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The Best of What They Said and I Read Week Ending 3/3/19

Short excerpts from articles I found interesting.  I may not agree with the author and the following material is not intended as investment advice

The Kiplinger Letter – March 1, 2019

  • “The U.S. is about to become a net energy exporter, a feat not seen since 1953.   Exports of oil, gas and oil-based products have nearly doubled since 2012.  Firms have been allowed to export U.S. oil only since late 2015, when a 40-year ban on letting crude exit the country was lifted.The U.S. became a net natural gas exporter in 2017.  If the country stays on pace, oil and petroleum products will follow by 2021.”

Barron’s – March 1, 2019 – The Dow Just Had Its Best Two Months in Years – and There Could Be More to Come – Ben Levisohn

  • “…the Federal Reserve might have engineered a soft landing for the U.S. economy. Can stocks jump even higher?  The market has certainly had a big bounce this year. The Dow Jones Industrial Average gained 11.1% during the first two months of 2019, its best two months since August 2009, while the S&P 500 rose 11.1%, its best two months since October 2010.Yet despite the rally, the S&P 500 finished just 1.6% above where it ended on Nov. 30, after gaining 0.4% last week. “Everyone forgets how terrible December was,” says Hugo Rogers, chief investment strategist at Deltec International Group, referring to that month’s 9.2% tumble on recession fears.”

U.S. Global Investors Investor Alert – March 1, 2019 – Frank Holmes

  • “…U.S. companies are finally listening to stock and bond investors that have been pressing corporations to cut their debt loads, writes Bloomberg News' Molly Smith. “General Electric is selling its biopharmaceutical business to Danaher for more than $21 billion, and using the money to pay down borrowings. Kraft Heinz said last week it was slashing its dividend and using the proceeds of asset sales to reduce its liabilities...Gap is spinning off Old Navy into a separate public company, the mall store operator announced this week. Gap’s shares soared 20 percent late Thursday after the struggling retailer said it was making the transaction, which should be complete in 2020.” 
  • “The U.S. economy grew faster than expected in the fourth quarter as business investment picked up, suggesting growth could be stronger for longer. Gross domestic product (GDP) expanded at an annualized pace of 2.6 percent for the period October to December…more than the 2.2 percent median estimate in a Bloomberg survey.  Consumer confidence surged in February after the government reopened. The rise in sentiment should assuage fears that consumer spending is poised for a sharp slowdown in the first quarter. The current conditions index also moved higher, signaling that the strong labor market and increasing pace of wage gains has consumers feeling optimistic.”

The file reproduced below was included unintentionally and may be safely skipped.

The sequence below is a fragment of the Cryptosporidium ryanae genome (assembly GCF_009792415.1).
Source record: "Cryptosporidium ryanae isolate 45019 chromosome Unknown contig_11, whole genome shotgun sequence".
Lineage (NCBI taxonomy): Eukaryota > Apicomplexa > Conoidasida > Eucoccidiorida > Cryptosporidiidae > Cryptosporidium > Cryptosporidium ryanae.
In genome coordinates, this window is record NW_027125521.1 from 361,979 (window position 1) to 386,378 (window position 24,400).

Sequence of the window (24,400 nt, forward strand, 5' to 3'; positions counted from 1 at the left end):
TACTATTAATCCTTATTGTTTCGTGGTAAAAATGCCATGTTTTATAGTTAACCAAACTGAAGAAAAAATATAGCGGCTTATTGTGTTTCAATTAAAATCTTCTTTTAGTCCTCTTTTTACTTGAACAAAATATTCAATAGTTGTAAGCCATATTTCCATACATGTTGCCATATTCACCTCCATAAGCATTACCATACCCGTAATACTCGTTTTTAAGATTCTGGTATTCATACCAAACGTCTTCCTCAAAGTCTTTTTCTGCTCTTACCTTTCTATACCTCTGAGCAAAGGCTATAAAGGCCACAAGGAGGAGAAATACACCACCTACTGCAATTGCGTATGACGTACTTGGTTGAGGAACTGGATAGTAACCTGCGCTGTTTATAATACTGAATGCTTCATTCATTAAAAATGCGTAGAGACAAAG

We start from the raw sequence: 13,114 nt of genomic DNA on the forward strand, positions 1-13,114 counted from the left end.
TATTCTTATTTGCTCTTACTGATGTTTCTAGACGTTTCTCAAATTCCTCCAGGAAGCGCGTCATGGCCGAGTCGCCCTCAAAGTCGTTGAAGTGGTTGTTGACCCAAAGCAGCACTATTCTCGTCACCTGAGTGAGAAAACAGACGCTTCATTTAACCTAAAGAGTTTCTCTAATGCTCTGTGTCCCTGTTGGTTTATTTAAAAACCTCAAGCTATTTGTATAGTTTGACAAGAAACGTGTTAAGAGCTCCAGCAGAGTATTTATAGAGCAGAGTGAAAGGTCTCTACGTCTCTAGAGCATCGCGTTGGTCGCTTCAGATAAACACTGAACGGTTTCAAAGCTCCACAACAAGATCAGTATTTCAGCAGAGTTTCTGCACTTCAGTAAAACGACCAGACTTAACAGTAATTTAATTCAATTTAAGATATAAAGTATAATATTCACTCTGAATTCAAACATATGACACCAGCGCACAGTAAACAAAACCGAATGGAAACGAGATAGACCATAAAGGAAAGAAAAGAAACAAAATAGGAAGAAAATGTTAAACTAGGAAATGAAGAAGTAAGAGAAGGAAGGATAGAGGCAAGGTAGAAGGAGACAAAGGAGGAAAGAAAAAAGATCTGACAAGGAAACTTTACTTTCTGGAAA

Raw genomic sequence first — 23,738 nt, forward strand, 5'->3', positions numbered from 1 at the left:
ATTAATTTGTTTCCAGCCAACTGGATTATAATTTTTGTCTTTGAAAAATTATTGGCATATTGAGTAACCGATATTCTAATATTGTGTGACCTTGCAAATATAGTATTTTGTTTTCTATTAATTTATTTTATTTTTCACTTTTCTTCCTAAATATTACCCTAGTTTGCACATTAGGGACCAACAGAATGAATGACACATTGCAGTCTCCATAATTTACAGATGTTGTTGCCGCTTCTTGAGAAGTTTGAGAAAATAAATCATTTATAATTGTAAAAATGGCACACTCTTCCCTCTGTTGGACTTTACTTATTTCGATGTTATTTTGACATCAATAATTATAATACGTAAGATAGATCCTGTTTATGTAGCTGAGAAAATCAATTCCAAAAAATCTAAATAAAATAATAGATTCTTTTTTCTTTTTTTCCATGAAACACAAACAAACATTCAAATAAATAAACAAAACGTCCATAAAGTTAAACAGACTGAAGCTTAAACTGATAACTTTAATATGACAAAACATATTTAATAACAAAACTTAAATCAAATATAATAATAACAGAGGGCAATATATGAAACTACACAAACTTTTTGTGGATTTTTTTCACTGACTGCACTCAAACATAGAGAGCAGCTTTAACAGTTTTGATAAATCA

• “…The U.S. imported the least amount of crude oil on a weekly basis in 23 years while Saudi Arabia and Venezuela cut their shipments to unusually low levels, writes Bloomberg’s Jessica Summers. Weekly imports fell to 5.92 million barrels per day, which is the lowest since 1996, while domestic crude production skyrocketed to 12.1 million barrels per day.”
  • “According to a Wall Street Journal article dated February 21, “Surprise Winners in U.S. – Beijing Trade Spat: Russia Soy Farmers”, Trump’s trade conflict with China has nearly wiped out U.S. soy exports to the country, the bean’s biggest market. Russia has increased its soybeans exports, which have risen more than 10-fold in four years to nearly 1 million tons.”
  • “…In a New York Times op-ed, Venezuelan economist Carlos Hernandez writes that “bitcoin has saved my family.” Hernandez claims that, with annual inflation at 1.7 million percent and geopolitics in chaos, he owns no local currency and instead relies exclusively on bitcoin to buy milk and other essentials. The entire process of converting bitcoin into bolivars, he says, takes about 10 minutes. What’s more, cryptocurrencies helped his brother escape the beleaguered South American country last year. When his brother sends money home from abroad, he does so in bitcoin, which is “cheaper, faster and safer” than traditional money transfer methods…Warren Buffett still isn’t impressed by bitcoin, reports MarketWatch. In an interview with CNBC on Monday, and on the heels of his annual letter to clients, Buffett commented that bitcoin has no unique value at all, even referring to the digital currency as a “delusion.”

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